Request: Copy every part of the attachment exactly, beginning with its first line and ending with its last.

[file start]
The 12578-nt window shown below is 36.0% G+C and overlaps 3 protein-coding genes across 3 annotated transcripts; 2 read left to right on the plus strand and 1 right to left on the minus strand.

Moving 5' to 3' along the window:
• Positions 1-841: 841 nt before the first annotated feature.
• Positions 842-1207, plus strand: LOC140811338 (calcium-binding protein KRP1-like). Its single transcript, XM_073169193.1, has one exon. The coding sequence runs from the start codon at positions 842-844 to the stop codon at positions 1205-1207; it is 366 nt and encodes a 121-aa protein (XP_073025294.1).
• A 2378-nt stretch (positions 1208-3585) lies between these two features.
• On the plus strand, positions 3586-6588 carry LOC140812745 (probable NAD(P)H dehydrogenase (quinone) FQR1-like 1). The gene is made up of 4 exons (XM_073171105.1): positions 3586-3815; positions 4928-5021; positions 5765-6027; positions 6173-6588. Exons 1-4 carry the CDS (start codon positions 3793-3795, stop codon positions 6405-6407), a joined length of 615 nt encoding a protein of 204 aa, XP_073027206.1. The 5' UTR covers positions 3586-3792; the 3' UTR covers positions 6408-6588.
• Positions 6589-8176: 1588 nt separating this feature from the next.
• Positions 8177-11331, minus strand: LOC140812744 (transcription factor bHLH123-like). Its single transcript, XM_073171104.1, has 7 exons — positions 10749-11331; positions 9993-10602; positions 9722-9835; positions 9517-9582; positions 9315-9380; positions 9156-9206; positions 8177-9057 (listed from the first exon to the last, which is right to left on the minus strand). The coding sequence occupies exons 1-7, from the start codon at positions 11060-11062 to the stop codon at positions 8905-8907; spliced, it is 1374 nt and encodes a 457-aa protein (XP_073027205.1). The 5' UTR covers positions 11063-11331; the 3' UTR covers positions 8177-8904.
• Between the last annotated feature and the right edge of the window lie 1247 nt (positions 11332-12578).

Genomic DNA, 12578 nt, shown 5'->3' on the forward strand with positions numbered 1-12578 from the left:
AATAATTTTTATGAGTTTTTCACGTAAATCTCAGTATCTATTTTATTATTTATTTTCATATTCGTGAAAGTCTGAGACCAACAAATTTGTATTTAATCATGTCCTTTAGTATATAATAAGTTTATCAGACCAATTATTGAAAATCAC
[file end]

The 12578-nt window shown below is 36.0% G+C and overlaps 3 protein-coding genes across 3 annotated transcripts; 2 read left to right on the plus strand and 1 right to left on the minus strand.

Moving 5' to 3' along the window:
• Positions 1-841: 841 nt before the first annotated feature.
• Positions 842-1207, plus strand: LOC140811338 (calcium-binding protein KRP1-like). Its single transcript, XM_073169193.1, has one exon. The coding sequence runs from the start codon at positions 842-844 to the stop codon at positions 1205-1207; it is 366 nt and encodes a 121-aa protein (XP_073025294.1).
• A 2378-nt stretch (positions 1208-3585) lies between these two features.
• On the plus strand, positions 3586-6588 carry LOC140812745 (probable NAD(P)H dehydrogenase (quinone) FQR1-like 1). The gene is made up of 4 exons (XM_073171105.1): positions 3586-3815; positions 4928-5021; positions 5765-6027; positions 6173-6588. Exons 1-4 carry the CDS (start codon positions 3793-3795, stop codon positions 6405-6407), a joined length of 615 nt encoding a protein of 204 aa, XP_073027206.1. The 5' UTR covers positions 3586-3792; the 3' UTR covers positions 6408-6588.
• Positions 6589-8176: 1588 nt separating this feature from the next.
• Positions 8177-11331, minus strand: LOC140812744 (transcription factor bHLH123-like). Its single transcript, XM_073171104.1, has 7 exons — positions 10749-11331; positions 9993-10602; positions 9722-9835; positions 9517-9582; positions 9315-9380; positions 9156-9206; positions 8177-9057 (listed from the first exon to the last, which is right to left on the minus strand). The coding sequence occupies exons 1-7, from the start codon at positions 11060-11062 to the stop codon at positions 8905-8907; spliced, it is 1374 nt and encodes a 457-aa protein (XP_073027205.1). The 5' UTR covers positions 11063-11331; the 3' UTR covers positions 8177-8904.
• Between the last annotated feature and the right edge of the window lie 1247 nt (positions 11332-12578).

Genomic DNA, 12578 nt, shown 5'->3' on the forward strand with positions numbered 1-12578 from the left:
AATAATTTTTATGAGTTTTTCACGTAAATCTCAGTATCTATTTTATTATTTATTTTCATATTCGTGAAAGTCTGAGACCAACAAATTTGTATTTAATCATGTCCTTTAGTATATAATAAGTTTATCAGACCAATTATTGAAAATCAC